You must prepare a reference page with correct contact numbers and then offer it if and when it is requested, usually only when the potential employer is seriously interested in hiring you. Do not list people as references without asking their permission if at all possible. You want honest but positive references, and courtesy on your part certainly cannot hurt. An occasional person might ask not to be used, and you must respect this.
Ideally, an entry-level resume is only one page. Usually this will mean paring down excess words and omitting less valuable content. If you have a long work history in the field, you may need more space, but keep it as concise as possible. Be careful about word choices as well, and try to use “power” or “action” verbs whenever you can. Instead of “I was assigned to do TB tests on 1,000 school children,” you would use “performed 1,000 TB tests on school children.” Don’t use two words where one will do, and try to keep sentences relatively short. Remember that personnel interviewers and hirers often have very limited time, and if anything about your resume turns them off, it may be simply thrown away. Be certain they can tell what job you are applying for, which should be flagged by your objective statement and stated explicitly in your cover letter.
A cover letter must accompany a resume that is faxed, emailed, or mailed in. Do not use a generic one; write one that fits that job. State which job you want to obtain and where you heard about it. (Employers love to know what advertising works!) The cover letter should next state why you think you are ideal for this specific job, citing special qualities you have. Next, request an interview and give full contact information, including the best time to call. If at all possible, get the name of the person who will process your application, and address the letter directly to them, not just to “whom it may concern.” This shows that you have attention to detail and good communication skills.
Additionally, the resume must look professional. There can be no typos or misspelled words or grammar errors. Spell check and proofread carefully, and get others to read and offer suggestions as well. Use a good quality printer and good quality paper stock for your resume. While colored stationery may attract attention, it may also seem frivolous, so stick to conservative tones such as ivory or very pale grey instead of other tints. You want a heavier weight paper than ordinary typing paper, preferably with a visible watermark. Any office supply store can help you with these papers. Good paper is expensive, but in large quantities is much more affordable. You may be able to purchase a ream with some friends and save quite a bit. You may simply decide it is worth the investment, especially if you send out lots of resumes or attend a job fair.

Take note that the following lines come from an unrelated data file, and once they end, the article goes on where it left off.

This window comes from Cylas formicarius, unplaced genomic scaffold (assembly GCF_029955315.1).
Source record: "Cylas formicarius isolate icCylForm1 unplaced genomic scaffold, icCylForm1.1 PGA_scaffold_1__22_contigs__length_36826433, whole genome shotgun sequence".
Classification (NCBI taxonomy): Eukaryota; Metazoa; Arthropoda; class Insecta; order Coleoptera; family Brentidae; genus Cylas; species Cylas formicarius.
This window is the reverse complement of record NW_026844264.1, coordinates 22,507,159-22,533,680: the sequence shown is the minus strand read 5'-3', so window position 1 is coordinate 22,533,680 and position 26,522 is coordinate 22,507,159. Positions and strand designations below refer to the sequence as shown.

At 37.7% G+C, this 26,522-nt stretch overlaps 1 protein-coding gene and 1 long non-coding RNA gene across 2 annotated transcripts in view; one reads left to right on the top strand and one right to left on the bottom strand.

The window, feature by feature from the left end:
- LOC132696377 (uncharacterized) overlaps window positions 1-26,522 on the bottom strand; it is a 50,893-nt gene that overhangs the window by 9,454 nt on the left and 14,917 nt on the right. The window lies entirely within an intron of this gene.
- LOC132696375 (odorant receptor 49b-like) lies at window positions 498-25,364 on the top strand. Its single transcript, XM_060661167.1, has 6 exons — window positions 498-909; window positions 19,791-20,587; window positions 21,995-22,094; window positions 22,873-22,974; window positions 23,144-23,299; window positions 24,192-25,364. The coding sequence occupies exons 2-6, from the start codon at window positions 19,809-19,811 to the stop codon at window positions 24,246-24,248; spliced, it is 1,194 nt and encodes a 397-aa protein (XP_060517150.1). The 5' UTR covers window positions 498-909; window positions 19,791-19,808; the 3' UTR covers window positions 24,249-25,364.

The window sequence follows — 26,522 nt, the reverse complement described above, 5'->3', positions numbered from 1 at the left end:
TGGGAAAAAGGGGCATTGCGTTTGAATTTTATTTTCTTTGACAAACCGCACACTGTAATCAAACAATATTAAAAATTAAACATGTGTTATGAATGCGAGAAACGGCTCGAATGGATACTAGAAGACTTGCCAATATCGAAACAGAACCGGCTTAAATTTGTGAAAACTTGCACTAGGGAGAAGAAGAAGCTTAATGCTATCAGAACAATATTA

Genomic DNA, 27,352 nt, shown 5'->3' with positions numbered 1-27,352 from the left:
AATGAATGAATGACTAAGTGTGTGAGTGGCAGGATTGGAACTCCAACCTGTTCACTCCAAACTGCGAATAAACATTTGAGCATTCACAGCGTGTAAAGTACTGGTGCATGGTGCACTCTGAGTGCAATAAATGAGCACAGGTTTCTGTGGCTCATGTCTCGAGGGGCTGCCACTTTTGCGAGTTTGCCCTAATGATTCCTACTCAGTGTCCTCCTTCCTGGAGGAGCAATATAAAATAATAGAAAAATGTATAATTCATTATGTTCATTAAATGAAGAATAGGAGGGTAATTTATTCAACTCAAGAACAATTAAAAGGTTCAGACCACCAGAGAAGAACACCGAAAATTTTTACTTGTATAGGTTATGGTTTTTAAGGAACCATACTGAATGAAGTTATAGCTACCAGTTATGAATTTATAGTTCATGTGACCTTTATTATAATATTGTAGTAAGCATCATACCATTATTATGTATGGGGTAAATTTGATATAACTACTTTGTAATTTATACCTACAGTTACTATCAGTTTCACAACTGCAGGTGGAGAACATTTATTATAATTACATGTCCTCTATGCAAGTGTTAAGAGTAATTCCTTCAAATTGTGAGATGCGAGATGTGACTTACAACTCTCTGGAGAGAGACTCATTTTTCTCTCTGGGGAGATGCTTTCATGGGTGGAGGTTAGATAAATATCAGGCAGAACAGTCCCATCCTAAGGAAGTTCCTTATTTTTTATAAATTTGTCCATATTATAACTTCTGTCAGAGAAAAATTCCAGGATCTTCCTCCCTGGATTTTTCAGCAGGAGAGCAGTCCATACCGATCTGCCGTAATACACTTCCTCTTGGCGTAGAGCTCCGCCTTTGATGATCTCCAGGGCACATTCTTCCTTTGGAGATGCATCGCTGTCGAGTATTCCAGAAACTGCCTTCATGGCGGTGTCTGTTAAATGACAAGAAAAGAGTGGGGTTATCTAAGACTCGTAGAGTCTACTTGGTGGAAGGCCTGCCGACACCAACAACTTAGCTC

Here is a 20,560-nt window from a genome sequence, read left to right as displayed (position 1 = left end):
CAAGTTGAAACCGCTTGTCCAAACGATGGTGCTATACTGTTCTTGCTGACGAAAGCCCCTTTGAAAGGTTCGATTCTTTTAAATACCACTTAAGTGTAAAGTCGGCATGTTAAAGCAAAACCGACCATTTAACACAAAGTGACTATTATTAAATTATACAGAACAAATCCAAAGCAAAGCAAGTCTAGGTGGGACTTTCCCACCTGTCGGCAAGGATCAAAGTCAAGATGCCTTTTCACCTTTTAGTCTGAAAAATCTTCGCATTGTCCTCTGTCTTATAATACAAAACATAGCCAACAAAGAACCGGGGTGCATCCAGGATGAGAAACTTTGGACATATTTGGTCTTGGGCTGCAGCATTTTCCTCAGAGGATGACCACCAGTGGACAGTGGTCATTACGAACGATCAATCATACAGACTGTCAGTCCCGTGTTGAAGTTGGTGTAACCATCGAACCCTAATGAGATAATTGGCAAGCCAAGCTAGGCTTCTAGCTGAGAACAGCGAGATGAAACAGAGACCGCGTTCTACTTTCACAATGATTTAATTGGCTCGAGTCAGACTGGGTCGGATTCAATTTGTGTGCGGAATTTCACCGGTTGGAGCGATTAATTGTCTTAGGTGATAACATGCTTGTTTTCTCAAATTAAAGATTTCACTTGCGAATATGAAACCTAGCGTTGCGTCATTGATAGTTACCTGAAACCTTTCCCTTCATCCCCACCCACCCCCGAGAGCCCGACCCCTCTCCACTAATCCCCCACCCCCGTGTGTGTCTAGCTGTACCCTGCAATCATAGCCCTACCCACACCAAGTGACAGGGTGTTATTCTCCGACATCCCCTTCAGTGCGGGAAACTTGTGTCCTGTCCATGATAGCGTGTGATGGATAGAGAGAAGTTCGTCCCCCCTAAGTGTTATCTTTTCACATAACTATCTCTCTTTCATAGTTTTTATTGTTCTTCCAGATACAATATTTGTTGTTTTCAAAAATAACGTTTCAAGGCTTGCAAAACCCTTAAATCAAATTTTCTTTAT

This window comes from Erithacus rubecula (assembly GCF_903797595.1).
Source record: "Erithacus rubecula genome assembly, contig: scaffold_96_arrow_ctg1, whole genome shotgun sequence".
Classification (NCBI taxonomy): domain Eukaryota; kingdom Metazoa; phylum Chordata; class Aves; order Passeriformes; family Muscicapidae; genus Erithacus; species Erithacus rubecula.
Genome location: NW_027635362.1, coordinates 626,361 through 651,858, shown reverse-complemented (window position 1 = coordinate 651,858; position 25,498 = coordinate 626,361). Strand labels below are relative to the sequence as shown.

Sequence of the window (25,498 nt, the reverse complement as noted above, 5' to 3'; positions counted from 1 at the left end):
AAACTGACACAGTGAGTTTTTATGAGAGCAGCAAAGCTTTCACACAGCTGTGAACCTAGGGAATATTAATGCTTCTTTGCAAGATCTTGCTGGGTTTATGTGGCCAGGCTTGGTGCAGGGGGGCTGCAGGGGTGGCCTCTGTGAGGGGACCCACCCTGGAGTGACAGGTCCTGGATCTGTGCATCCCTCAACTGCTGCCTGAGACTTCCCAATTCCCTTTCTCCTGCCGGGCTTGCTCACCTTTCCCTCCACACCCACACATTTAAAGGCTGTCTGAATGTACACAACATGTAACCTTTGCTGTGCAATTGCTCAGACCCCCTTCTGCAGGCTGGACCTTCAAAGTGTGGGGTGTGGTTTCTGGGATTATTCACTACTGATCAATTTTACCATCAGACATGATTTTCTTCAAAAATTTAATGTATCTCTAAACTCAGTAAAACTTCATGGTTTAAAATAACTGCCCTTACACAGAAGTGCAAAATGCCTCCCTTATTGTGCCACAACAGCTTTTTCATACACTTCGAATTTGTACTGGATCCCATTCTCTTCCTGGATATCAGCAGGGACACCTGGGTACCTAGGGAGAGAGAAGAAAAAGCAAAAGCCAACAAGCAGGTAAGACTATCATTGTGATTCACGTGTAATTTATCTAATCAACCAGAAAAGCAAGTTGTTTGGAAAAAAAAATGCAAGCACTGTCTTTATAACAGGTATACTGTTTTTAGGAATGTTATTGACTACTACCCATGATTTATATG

When you go to an interview, in addition to a complete job history and reference pages, take a nice copy of your resume, just in case the interviewer has misplaced it. This shows foresight on your part and good organization. In the medical field, the unexpected happens frequently, and this is indication that you can be prepared for such events.
Finally, there is one cardinal sin to avoid when doing a resume. Never, ever embellish a resume with things you are not trained to do or lie in any way. Not only is this dishonest and indicative of a personality flaw, but it is also grounds for immediate dismissal if your fraud is detected, even if it is long after you get hired. Being trustworthy is critical in any job, but medical assisting involves confidentiality, and a lack of trust is a deal breaker.
Medical assisting jobs are still plentiful, and the need continues to expand, so a well-written resume can be a ticket to a good job and good benefits, even during a recession and with a drooping job market.